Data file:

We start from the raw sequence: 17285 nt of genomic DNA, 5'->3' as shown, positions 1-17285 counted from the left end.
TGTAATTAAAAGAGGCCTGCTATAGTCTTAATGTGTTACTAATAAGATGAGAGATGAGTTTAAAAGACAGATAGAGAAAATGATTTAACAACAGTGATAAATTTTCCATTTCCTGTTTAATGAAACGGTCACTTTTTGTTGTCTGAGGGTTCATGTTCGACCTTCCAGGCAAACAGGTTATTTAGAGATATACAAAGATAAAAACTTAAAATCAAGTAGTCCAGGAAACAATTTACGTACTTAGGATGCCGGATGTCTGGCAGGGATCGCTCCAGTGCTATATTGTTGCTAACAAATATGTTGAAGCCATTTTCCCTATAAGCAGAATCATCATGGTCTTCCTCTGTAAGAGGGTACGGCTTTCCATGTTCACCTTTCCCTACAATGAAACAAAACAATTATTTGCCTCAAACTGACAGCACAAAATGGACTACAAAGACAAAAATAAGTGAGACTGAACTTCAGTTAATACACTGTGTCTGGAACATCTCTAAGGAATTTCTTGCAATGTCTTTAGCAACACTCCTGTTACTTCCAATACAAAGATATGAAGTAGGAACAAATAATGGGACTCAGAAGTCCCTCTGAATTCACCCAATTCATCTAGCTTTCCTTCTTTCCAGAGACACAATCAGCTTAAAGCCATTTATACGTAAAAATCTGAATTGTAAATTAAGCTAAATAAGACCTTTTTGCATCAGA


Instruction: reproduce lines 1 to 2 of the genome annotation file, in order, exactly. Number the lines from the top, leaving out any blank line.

We start from the raw sequence: 17285 nt of genomic DNA, 5'->3' as shown, positions 1-17285 counted from the left end.
TGTAATTAAAAGAGGCCTGCTATAGTCTTAATGTGTTACTAATAAGATGAGAGATGAGTTTAAAAGACAGATAGAGAAAATGATTTAACAACAGTGATAAATTTTCCATTTCCTGTTTAATGAAACGGTCACTTTTTGTTGTCTGAGGGTTCATGTTCGACCTTCCAGGCAAACAGGTTATTTAGAGATATACAAAGATAAAAACTTAAAATCAAGTAGTCCAGGAAACAATTTACGTACTTAGGATGCCGGATGTCTGGCAGGGATCGCTCCAGTGCTATATTGTTGCTAACAAATATGTTGAAGCCATTTTCCCTATAAGCAGAATCATCATGGTCTTCCTCTGTAAGAGGGTACGGCTTTCCATGTTCACCTTTCCCTACAATGAAACAAAACAATTATTTGCCTCAAACTGACAGCACAAAATGGACTACAAAGACAAAAATAAGTGAGACTGAACTTCAGTTAATACACTGTGTCTGGAACATCTCTAAGGAATTTCTTGCAATGTCTTTAGCAACACTCCTGTTACTTCCAATACAAAGATATGAAGTAGGAACAAATAATGGGACTCAGAAGTCCCTCTGAATTCACCCAATTCATCTAGCTTTCCTTCTTTCCAGAGACACAATCAGCTTAAAGCCATTTATACGTAAAAATCTGAATTGTAAATTAAGCTAAATAAGACCTTTTTGCATCAGA